This unlikely Big 10 title matchup between Penn State (10-2) and Wisconsin (10-2) has all the makings of a nightmare for the College Football Playoff Committee, as it is guaranteed to have a two-loss major conference champion to consider for an invitation.
Penn State's 24-21 upset of Ohio State essentially knocked both the Buckeyes and Michigan out of the title game, as the head-to-head result was the tiebreaker in the East Division, where Penn State and Ohio State each finished 8-1.
Meanwhile, Wisconsin survived losses to both Ohio State and Michigan as it emerged from the much weaker West Division with a 7-2 conference record.
The Nittany Lions are riding an eight-game winning streak, with the past six coming by an average of 25 points, while the rugged Badgers have won six straight following back-to-back losses to the Wolverines and Buckeyes by 14 combined points.
They struggled with Minnesota in their regular-season finale before scoring 21 unanswered points in the fourth quarter to take a 31-17 victory.
JOSH NAGEL'S TAKE
Penn State coach James Franklin promised a faster and more efficient offense this season, and the transition has clearly paid off.
The varied sets and run-pass options, operated by emerging dual-threat Trace McSorley, have proven to be a huge upgrade over the stagnant pro-style approach used with Christian Hackenberg, who was a second-round NFL draft pick.
The Lions have one of the more balanced attacks in the country, with 251 passing yards per game to go along with 182.2 rushing yards to produce 36.6 points per contest.
But the key to their turnaround is the improvement of a defense that allowed 91 combined points in early losses to Michigan and Pittsburgh. The defense has allowed more than 30 points just once in its last eight games, lowering its scoring average to 22.8 (No. 31 nationally).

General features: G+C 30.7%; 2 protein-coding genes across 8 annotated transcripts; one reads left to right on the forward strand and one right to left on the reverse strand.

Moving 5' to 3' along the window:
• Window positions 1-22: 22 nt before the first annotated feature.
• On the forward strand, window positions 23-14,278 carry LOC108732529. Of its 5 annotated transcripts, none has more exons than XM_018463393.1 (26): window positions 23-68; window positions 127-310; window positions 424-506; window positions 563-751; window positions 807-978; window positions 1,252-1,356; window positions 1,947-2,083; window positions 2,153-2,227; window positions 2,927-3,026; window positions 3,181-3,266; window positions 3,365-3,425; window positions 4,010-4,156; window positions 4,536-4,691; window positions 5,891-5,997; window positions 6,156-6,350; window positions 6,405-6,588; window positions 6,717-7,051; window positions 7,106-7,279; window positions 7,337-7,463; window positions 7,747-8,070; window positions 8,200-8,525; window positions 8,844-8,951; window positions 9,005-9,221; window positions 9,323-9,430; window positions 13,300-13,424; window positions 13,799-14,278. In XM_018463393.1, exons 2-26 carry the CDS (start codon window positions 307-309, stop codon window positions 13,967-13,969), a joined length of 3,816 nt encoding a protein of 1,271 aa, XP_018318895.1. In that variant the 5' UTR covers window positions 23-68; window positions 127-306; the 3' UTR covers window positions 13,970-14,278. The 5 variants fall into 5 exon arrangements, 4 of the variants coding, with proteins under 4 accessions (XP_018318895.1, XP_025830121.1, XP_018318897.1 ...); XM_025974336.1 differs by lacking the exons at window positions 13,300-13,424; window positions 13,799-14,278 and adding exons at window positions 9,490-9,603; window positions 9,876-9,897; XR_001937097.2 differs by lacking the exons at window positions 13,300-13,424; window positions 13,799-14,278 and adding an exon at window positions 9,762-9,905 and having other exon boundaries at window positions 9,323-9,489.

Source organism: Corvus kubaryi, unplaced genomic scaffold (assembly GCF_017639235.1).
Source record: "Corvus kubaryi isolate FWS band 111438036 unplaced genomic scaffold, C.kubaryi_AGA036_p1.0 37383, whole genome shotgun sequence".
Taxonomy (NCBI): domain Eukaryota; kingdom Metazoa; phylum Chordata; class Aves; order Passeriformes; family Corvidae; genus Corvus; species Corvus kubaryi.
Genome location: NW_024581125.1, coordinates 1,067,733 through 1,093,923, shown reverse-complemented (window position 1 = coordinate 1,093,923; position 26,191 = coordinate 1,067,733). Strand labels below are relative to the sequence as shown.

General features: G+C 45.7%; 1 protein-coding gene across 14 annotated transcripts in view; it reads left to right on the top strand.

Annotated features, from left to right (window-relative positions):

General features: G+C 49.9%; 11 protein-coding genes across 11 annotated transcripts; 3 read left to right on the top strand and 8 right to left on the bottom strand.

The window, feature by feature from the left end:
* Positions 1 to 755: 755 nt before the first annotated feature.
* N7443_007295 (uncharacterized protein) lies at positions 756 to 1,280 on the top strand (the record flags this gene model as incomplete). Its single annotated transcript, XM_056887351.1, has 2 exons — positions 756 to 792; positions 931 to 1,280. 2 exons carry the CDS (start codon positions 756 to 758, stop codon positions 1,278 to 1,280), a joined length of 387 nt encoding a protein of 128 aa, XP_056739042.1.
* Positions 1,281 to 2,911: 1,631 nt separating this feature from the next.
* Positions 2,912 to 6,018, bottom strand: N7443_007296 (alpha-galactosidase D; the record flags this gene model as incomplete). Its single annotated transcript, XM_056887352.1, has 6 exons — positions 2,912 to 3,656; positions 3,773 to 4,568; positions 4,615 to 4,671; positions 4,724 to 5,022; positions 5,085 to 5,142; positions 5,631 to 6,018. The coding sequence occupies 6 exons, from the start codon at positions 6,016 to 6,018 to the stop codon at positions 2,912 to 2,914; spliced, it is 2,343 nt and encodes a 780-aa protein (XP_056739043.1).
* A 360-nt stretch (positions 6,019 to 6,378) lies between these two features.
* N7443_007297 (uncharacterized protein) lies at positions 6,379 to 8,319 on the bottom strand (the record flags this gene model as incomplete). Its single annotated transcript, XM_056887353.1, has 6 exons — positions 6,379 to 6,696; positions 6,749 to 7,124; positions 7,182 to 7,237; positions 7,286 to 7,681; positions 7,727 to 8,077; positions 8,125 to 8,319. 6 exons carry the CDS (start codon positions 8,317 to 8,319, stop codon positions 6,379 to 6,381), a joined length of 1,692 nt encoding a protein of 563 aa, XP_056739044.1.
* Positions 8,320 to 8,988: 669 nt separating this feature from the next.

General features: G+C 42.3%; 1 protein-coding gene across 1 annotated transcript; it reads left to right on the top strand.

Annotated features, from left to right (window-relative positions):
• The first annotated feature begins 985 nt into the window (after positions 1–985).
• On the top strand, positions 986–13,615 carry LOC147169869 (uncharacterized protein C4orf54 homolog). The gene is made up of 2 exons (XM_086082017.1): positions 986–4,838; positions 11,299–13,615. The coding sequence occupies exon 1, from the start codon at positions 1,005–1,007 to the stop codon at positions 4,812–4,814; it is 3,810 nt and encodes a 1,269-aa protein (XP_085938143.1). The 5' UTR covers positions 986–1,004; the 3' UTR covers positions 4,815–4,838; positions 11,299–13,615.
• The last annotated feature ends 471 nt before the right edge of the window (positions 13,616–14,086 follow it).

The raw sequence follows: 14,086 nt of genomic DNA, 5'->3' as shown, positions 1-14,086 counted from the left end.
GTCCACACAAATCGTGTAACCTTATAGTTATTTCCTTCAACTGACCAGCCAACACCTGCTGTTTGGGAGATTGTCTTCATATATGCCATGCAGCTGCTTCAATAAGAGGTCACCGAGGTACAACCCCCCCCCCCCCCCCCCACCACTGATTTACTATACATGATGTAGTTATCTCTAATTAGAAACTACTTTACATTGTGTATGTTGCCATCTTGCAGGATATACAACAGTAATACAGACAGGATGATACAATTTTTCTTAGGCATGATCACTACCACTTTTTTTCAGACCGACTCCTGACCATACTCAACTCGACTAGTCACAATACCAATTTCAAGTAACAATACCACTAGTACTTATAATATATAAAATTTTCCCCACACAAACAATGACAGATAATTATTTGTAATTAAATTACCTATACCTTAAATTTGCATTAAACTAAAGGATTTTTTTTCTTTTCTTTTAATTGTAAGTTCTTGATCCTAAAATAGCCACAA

Wisconsin led the nation in scoring defense last year and managed to match its success with an identical 13.7 ppg mark this year, third in the country.
The Badgers have struggled for offensive consistency, using a rotation of quarterbacks for moderate production, with 13 combined touchdowns and 10 interceptions.
Their vaunted running game has crushed inferior opponents, but went for just 71 yards against Michigan. However, Wisconsin totaled more than 200 ground yards against both Ohio State and Nebraska.
The underdog appears to be getting the bulk of the early support in this one. Most markets opened with Wisconsin at the key number of -3, but that has been lowered to -2.5 at the majority of sportsbooks as of Wednesday afternoon.
The total has seen a slight shift downward, as openers of 48 have been lowered to 47.5 in most markets. I am anticipating more sentiment on the Under between now and kickoff.
SportsLine data scientist Stephen Oh has a lean on the total in this game. Get his and all other SportsLine expert picks by clicking here.
From a handicapping perspective. I've been a fan of the Nittany Lions even since the early season when they struggled a bit. I liked the potential shown by McSorley and the offense, and figured Penn State would be extremely competitive if the defense made strides.
Looking back, it's hard to believe Penn State closed as a three-point home underdog to a mediocre Maryland team just two months ago. Those who believed in the Lions have been rewarded with covers in each of their eight straight wins, most with room to spare.
Even so, I am going to reverse course in this one. Penn State has beaten up on mostly meager opponents and struggled against the top defensive clubs it has faced.
I'm going to back the power puncher against the finesse boxer in this one, as Wisconsin should shut down Penn State’s offense and do enough to cover this short number.